Mr. Collins and his dreadful proposal…
“You must give me leave to flatter myself, my dear cousin, that your
refusal of my addresses is merely words of course. My reasons for
believing it are briefly these: — It does not appear to me that my
hand is unworthy your acceptance, or that the establishment I can offer
would be any other than highly desirable. My situation in life, my
connections with the family of De Bourgh, and my relationship to your
own, are circumstances highly in its favor; and you should take it into
farther consideration that in spite of your manifold attractions, it is
by no means certain that another offer of marriage may ever be made
you. Your portion is unhappily so small that it will in all likelihood
undo the effects of your loveliness and amiable qualifications. As I
must therefore conclude that you are not serious in your rejection of
me, I shall chuse to attribute it to your wish of increasing my love by
suspense, according to the usual practice of elegant females.”
Pride and Prejudice, volume 1, chapter 19
Thanks to Mollands for the illustration.
I want to post more from Mansfield Park, for Luciana’s sake, but I’ve been reading through Jane’s letters again and had to share this.
One of my favorite sets of letters is to Jane’s niece Fanny, as she is trying to decide whether or not to marry one very good but evidently slightly boring guy. Here’s a snippet:
“There are such beings in the World, perhaps, one in a Thousand, as the Creature You & I should think perfection, where Grace & Spirit are united to Worth, where the Manners are equal to the Heart & Understanding, but such a person may not come in your way, or if he does, he may not be the eldest son of a Man of Fortune, the Brother of your particular friend, & belonging to your own County.”
letter to Fanny Knight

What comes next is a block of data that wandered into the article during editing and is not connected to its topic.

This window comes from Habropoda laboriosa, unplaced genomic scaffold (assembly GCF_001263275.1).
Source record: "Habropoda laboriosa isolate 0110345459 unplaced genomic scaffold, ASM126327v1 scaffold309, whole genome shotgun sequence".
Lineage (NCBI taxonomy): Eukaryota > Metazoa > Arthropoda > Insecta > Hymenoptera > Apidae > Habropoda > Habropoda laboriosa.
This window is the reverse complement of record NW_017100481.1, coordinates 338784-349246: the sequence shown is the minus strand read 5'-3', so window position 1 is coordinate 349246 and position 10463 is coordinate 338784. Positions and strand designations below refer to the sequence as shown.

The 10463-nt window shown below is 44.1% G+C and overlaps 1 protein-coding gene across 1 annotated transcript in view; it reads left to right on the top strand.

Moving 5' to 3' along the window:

November 18, 1814  (emphasis mine)
I believe that guys like this are out there, but perhaps they may not come my way as often as I would like.
“She had not waited her arrival to look out for a suitable match for her; she had fixed on Tom Bertram; the eldest son of a Baronet was not too good for a girl of twenty thousand pounds, with all the elegance and accomplishments which Mrs. Grant foresaw in her; and being a warm-hearted, unreserved woman, Mary had not been three hours in the house before she told her what she had planned.”
Mrs. Grant matchmaking for her sister Mary
Mansfield Park, volume 1, chapter 4
Of course, Tom Bertram was a fool, in addition to being the eldest son of a baronet. (And, of course, Mary proves to have her own foolish tendencies as well.)
The image is from the new version of MP starring Billie Piper, which will run on the Masterpiece Theatre Complete Jane Austen Season starting in January.
One last thought from Charlotte on marriage:
“‘I am not romantic, you know. I never was. I ask only a comfortable home; and considering Mr. Collins’s character, connections, and situation in life, I am convinced that my chance of happiness with him is as fair as most people can boast on entering the marriage state.'”
Charlotte Lucas to Lizzy, after her engagement to Mr. Collins
Pride and Prejudice, volume 1, chapter 22